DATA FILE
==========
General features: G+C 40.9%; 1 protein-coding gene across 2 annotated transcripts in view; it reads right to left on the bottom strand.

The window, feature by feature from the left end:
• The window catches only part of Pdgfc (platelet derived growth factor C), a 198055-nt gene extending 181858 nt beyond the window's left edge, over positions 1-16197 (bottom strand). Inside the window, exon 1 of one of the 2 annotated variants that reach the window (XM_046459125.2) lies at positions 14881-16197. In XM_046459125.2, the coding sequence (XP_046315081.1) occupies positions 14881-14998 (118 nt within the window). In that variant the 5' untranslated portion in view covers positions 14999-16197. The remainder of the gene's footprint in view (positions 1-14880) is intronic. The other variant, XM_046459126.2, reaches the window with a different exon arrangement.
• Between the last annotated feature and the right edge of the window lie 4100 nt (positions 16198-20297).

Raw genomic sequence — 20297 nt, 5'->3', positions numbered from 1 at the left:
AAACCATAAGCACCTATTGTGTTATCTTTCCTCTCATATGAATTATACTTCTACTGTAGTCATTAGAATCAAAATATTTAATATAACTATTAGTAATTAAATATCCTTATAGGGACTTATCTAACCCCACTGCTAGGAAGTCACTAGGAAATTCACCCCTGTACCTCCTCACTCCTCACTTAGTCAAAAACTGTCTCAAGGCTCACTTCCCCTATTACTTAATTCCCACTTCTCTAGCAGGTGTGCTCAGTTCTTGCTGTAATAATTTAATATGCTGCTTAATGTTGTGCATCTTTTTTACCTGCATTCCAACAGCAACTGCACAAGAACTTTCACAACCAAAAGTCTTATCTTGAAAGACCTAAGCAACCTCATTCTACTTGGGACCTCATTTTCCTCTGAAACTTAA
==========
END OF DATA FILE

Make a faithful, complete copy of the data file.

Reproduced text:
General features: G+C 40.9%; 1 protein-coding gene across 2 annotated transcripts in view; it reads right to left on the bottom strand.

The window, feature by feature from the left end:
• The window catches only part of Pdgfc (platelet derived growth factor C), a 198055-nt gene extending 181858 nt beyond the window's left edge, over positions 1-16197 (bottom strand). Inside the window, exon 1 of one of the 2 annotated variants that reach the window (XM_046459125.2) lies at positions 14881-16197. In XM_046459125.2, the coding sequence (XP_046315081.1) occupies positions 14881-14998 (118 nt within the window). In that variant the 5' untranslated portion in view covers positions 14999-16197. The remainder of the gene's footprint in view (positions 1-14880) is intronic. The other variant, XM_046459126.2, reaches the window with a different exon arrangement.
• Between the last annotated feature and the right edge of the window lie 4100 nt (positions 16198-20297).

Raw genomic sequence — 20297 nt, 5'->3', positions numbered from 1 at the left:
AAACCATAAGCACCTATTGTGTTATCTTTCCTCTCATATGAATTATACTTCTACTGTAGTCATTAGAATCAAAATATTTAATATAACTATTAGTAATTAAATATCCTTATAGGGACTTATCTAACCCCACTGCTAGGAAGTCACTAGGAAATTCACCCCTGTACCTCCTCACTCCTCACTTAGTCAAAAACTGTCTCAAGGCTCACTTCCCCTATTACTTAATTCCCACTTCTCTAGCAGGTGTGCTCAGTTCTTGCTGTAATAATTTAATATGCTGCTTAATGTTGTGCATCTTTTTTACCTGCATTCCAACAGCAACTGCACAAGAACTTTCACAACCAAAAGTCTTATCTTGAAAGACCTAAGCAACCTCATTCTACTTGGGACCTCATTTTCCTCTGAAACTTAA